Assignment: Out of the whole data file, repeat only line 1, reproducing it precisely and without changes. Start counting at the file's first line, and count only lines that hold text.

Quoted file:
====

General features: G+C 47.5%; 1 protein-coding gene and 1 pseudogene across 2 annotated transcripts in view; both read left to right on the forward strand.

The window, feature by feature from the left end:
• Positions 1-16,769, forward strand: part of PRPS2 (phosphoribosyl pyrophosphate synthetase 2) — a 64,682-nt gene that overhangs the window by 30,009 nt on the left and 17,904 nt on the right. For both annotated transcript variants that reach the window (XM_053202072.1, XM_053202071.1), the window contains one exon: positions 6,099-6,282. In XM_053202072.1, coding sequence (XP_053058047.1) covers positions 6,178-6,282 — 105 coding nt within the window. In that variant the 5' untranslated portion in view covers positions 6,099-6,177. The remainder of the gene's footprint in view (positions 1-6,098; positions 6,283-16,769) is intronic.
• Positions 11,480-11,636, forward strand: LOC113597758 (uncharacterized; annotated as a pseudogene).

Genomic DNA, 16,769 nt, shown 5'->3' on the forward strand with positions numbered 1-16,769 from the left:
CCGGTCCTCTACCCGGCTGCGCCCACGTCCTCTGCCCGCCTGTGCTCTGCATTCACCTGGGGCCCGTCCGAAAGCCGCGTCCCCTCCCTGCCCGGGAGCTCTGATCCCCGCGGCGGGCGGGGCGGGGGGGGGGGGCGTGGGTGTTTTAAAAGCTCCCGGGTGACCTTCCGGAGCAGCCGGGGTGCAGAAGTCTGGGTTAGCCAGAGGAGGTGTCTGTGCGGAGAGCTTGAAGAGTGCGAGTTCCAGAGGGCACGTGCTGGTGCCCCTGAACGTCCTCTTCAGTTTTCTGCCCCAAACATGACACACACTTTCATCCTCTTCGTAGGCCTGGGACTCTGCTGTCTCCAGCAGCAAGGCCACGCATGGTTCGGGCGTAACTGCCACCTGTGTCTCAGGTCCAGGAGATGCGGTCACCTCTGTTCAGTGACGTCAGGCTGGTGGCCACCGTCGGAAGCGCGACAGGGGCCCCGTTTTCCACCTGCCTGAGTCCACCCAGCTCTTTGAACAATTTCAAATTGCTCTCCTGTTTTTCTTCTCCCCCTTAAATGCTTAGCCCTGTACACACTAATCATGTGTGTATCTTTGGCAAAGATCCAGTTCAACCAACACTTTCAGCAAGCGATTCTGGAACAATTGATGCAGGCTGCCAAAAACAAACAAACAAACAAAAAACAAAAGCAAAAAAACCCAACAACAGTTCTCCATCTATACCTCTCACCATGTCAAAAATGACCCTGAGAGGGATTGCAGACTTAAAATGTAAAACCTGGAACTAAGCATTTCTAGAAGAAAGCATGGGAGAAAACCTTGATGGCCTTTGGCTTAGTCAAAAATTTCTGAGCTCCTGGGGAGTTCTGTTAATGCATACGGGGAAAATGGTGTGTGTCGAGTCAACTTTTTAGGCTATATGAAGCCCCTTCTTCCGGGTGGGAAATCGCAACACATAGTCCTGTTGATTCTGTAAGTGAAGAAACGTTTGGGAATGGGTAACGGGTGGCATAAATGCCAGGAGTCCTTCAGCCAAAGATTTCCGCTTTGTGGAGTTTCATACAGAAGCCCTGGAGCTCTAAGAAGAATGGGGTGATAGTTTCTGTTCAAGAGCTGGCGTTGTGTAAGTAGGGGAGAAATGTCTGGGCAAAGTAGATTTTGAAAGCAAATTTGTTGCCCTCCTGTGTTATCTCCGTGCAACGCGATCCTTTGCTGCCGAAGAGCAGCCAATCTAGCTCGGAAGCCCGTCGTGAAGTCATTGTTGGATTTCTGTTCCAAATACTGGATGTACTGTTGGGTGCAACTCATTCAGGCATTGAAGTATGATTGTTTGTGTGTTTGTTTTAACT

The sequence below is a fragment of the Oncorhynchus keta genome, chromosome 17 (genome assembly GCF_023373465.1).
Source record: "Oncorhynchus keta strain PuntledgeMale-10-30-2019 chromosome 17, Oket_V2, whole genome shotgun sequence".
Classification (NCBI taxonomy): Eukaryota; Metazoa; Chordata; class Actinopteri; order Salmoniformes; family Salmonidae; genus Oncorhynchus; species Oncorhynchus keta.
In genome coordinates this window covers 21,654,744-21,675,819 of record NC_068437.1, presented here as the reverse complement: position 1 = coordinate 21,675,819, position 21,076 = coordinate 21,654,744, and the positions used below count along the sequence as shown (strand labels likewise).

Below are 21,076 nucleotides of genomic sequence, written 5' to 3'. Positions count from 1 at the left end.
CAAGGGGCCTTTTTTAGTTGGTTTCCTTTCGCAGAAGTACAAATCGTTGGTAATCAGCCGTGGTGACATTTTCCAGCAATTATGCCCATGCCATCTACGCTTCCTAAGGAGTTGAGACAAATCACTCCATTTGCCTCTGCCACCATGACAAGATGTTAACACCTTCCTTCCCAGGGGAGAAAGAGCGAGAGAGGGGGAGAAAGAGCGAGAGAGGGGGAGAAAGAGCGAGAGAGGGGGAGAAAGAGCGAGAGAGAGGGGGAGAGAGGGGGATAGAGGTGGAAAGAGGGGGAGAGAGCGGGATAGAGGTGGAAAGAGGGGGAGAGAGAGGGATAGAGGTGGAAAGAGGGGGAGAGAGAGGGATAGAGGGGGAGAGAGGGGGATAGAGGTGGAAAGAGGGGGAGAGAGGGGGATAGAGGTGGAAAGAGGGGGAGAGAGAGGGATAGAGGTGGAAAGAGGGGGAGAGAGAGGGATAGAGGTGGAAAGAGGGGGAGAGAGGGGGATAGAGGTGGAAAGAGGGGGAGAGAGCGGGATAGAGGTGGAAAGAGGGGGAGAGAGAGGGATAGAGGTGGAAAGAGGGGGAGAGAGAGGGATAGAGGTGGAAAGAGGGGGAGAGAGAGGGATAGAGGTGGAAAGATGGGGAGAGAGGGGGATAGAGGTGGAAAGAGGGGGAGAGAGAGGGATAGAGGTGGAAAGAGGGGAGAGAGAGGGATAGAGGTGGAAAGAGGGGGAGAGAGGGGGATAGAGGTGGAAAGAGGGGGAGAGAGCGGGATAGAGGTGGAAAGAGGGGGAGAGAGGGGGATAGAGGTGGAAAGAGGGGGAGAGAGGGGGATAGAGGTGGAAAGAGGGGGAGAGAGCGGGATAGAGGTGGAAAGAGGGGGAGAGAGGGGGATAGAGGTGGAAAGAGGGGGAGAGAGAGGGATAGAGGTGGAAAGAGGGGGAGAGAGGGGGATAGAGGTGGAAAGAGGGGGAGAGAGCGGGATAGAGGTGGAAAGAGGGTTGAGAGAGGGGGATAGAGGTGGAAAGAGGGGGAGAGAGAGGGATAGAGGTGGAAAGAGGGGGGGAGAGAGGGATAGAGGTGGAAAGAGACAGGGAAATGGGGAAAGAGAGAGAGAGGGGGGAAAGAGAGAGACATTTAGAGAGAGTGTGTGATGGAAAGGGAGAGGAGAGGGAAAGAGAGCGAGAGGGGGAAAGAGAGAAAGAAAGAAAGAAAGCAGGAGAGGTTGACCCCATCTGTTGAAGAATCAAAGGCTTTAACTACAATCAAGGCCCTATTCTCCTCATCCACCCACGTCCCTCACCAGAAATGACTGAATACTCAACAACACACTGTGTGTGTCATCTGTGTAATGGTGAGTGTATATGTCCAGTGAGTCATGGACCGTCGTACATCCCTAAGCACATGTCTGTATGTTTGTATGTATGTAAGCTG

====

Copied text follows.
General features: G+C 47.5%; 1 protein-coding gene and 1 pseudogene across 2 annotated transcripts in view; both read left to right on the forward strand.